Range Rover Rental Los Angeles
Range Rover is one of the most storied luxury automotive brands in the world. In fact, it’s one of the most storied luxury brands, period. That is an impressive achievement because, normally, luxury is the domain of the low slung sedan, your Rolls-Royces, Bentleys, and Maybachs.
Range Rover manages to occupy the same rarefied air as those makes, but with the off-road bona-fides of its parent company, Land Rover. That gives Range Rovers more of a sporty reputation than the more formal, staid luxury sedans. If you want a more casual, yet still luxurious, driving experience for you and your companions, then rent a Range Rover from Lion Heart Lifestyle when you want to go cruising around LA.
History Of Range Rover
Range Rover is a sub-brand of the Land Rover company, which in turn, used to be a sub-brand of the Rover company. The history of the Rover company is practically the story of wheeled transportation in general. The Rover company started in 1883 making tricycles, before moving on to bicycles. At the time the old-fashioned Penny-Farthing bicycles, with the huge wheel up front and the smaller wheel at the back, were the default design. That design was, of course, extremely unsafe and so Rover created the Safety bicycle in 1885, which is regarded by historians as the first modern bicycle.
The company eventually moved on to making motorcycles and, not surprisingly, some of the early prototypes involved attaching an engine to their bicycles. They advanced beyond that simple design, and in 1902 the company developed the Rover Imperial motorcycle. It was considered ahead of its time because it featured several innovations that were lacking in other contemporary motorcycles. Sales were good at first and Rover continued to make more motorcycles, even providing hundreds of them to the Russian Army in World War I. Eventually, sales slowed down and the company ceased motorcycle production to focus on cars.
Rover started making cars in 1904, which was a successful venture for them. During World War II, the company got involved in the manufacture of jet engines and gas turbines, which no doubt influenced their decision to experiment with the development of gas turbine-powered cars. In 1950, Rover created the Jet1, a prototype gas turbine-powered car. Rover continued their turbine engine development, even teaming up with Formula 1 team BRM to create the Rover-BRM, a sports car prototype that was entered in the 1963 24 Hours of LeMans race. Eventually, those engines found their way into lorries—aka trucks—and the first Advanced Passenger Train. In 1967, Rover became part of the Leyland Motor Corporation, which merged with British Motor Holdings to form the British Leyland Motor Corporation (BLMC).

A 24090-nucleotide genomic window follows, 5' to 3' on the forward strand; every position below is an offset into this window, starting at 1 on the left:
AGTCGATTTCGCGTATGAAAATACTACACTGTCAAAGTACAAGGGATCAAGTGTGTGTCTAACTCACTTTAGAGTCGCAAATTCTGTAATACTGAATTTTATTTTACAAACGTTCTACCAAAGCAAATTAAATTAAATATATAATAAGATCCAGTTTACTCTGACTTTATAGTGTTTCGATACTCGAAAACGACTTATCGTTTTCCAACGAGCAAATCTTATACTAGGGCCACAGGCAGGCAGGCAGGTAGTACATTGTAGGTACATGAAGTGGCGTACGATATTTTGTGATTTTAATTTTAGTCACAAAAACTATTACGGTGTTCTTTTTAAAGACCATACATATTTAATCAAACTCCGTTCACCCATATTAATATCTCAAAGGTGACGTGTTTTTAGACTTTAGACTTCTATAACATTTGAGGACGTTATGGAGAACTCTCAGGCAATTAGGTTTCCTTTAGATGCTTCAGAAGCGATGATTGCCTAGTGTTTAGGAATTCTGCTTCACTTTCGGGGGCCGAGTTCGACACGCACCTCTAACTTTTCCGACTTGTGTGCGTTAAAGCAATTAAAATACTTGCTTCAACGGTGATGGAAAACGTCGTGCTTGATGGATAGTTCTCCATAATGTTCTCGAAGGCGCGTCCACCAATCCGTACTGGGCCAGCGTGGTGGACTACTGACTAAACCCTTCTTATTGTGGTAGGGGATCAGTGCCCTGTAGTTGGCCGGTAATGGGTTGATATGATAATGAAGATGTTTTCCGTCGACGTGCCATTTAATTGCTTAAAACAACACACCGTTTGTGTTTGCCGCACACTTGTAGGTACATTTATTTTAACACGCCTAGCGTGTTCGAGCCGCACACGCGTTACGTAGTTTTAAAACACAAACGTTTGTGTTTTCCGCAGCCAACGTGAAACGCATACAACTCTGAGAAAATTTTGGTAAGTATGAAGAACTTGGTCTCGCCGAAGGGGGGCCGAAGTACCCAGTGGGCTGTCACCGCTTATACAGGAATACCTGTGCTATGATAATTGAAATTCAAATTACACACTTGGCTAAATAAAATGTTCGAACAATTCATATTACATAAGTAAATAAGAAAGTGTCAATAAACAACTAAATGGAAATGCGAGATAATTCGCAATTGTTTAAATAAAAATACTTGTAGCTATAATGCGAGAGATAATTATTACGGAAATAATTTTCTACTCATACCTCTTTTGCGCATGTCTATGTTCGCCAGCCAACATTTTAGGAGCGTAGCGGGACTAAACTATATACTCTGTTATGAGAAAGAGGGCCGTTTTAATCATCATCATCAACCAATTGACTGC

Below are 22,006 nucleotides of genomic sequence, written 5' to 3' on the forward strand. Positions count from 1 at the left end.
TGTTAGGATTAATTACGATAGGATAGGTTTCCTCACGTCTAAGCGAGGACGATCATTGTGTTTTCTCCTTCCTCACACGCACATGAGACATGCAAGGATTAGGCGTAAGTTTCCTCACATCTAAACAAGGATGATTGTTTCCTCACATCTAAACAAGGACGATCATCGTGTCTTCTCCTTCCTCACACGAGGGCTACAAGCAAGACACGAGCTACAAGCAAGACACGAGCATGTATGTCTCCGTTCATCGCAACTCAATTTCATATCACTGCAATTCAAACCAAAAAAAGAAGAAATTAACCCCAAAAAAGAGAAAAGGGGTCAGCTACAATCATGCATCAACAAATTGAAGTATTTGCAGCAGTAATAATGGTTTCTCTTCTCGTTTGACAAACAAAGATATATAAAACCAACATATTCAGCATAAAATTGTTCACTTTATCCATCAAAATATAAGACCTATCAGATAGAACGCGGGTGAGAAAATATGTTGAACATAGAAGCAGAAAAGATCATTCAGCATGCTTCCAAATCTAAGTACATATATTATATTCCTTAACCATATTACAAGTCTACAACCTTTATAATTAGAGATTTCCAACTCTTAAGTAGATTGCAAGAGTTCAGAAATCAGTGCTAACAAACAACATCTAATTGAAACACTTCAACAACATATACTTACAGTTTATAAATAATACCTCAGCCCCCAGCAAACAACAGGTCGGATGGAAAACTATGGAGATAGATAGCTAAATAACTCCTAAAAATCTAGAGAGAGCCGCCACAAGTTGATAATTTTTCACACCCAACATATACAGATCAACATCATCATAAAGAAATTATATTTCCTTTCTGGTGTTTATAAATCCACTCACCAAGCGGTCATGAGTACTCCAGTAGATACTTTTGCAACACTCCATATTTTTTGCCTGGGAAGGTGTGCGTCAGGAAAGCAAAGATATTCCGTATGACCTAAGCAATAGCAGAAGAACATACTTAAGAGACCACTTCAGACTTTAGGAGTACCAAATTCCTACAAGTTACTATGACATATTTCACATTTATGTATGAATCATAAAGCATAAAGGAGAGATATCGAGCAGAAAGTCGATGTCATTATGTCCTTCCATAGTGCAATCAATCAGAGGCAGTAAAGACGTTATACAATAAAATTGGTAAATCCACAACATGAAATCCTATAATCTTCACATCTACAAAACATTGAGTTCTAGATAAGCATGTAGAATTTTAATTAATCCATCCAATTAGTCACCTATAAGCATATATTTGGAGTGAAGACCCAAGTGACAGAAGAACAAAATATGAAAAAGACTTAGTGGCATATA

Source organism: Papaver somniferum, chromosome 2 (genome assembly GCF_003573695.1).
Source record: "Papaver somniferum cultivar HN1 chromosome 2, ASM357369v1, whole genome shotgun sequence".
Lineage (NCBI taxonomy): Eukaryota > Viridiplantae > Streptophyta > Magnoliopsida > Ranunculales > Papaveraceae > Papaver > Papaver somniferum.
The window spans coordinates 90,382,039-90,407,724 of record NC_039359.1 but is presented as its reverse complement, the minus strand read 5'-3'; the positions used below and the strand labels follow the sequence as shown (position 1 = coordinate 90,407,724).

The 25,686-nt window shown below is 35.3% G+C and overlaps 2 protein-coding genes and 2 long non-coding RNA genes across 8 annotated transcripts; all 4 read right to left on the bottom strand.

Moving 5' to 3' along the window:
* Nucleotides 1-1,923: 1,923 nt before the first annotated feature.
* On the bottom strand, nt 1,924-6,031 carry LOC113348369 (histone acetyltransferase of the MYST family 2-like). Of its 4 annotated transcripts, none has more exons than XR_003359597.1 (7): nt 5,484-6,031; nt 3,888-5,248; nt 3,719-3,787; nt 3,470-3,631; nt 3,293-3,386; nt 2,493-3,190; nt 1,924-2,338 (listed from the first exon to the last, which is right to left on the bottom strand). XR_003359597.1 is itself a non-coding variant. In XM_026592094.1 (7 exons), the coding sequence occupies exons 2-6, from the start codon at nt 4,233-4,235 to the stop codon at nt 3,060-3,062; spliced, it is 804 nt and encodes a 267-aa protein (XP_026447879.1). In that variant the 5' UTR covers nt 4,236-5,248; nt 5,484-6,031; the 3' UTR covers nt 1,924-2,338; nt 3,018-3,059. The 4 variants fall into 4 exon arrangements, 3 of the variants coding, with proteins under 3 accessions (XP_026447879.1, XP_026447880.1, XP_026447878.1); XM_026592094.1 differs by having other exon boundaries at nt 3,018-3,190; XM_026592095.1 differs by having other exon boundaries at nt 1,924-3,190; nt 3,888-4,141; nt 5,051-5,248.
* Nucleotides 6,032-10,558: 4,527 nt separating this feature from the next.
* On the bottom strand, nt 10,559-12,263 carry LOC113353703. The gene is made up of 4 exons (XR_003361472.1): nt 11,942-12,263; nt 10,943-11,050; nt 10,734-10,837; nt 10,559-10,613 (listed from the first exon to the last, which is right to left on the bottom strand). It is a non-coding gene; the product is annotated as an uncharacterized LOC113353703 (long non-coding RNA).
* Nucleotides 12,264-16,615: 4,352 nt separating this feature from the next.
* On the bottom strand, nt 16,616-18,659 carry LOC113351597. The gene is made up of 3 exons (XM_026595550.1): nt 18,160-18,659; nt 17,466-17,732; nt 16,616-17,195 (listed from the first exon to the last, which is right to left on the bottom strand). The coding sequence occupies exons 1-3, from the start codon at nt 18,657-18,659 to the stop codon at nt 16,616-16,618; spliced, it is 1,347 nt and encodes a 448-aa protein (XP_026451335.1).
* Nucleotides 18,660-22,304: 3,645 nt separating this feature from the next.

Development of the vehicle that would become the Land Rover began in 1947 and was based on the Jeep. In fact, the first Land Rover prototype was built on the chassis and axles of a Jeep. The first actual Land Rover debuted a year later and was a huge success; during the decades of the 1950s, 60s, and 70s, it was Rover’s best selling vehicle, outselling their luxury sedans. That success lead to Land Rover becoming its own unique company in 1978, during the business troubles faced by BLMC and the British auto industry in general.
In 1994, the company that included Land Rover was acquired by BMW, which broke up the company and sold Land Rover to Ford Motor Company in 2000. Ford also acquired Jaguar Cars, and in 2008 it sold both Jaguar and Land Rover to Tata Motors, an Indian company. They created Jaguar Land Rover Limited, a British registered and owned subsidiary of Tata Motors. That is the current status quo of Land Rover, and of course, Range Rover, right now.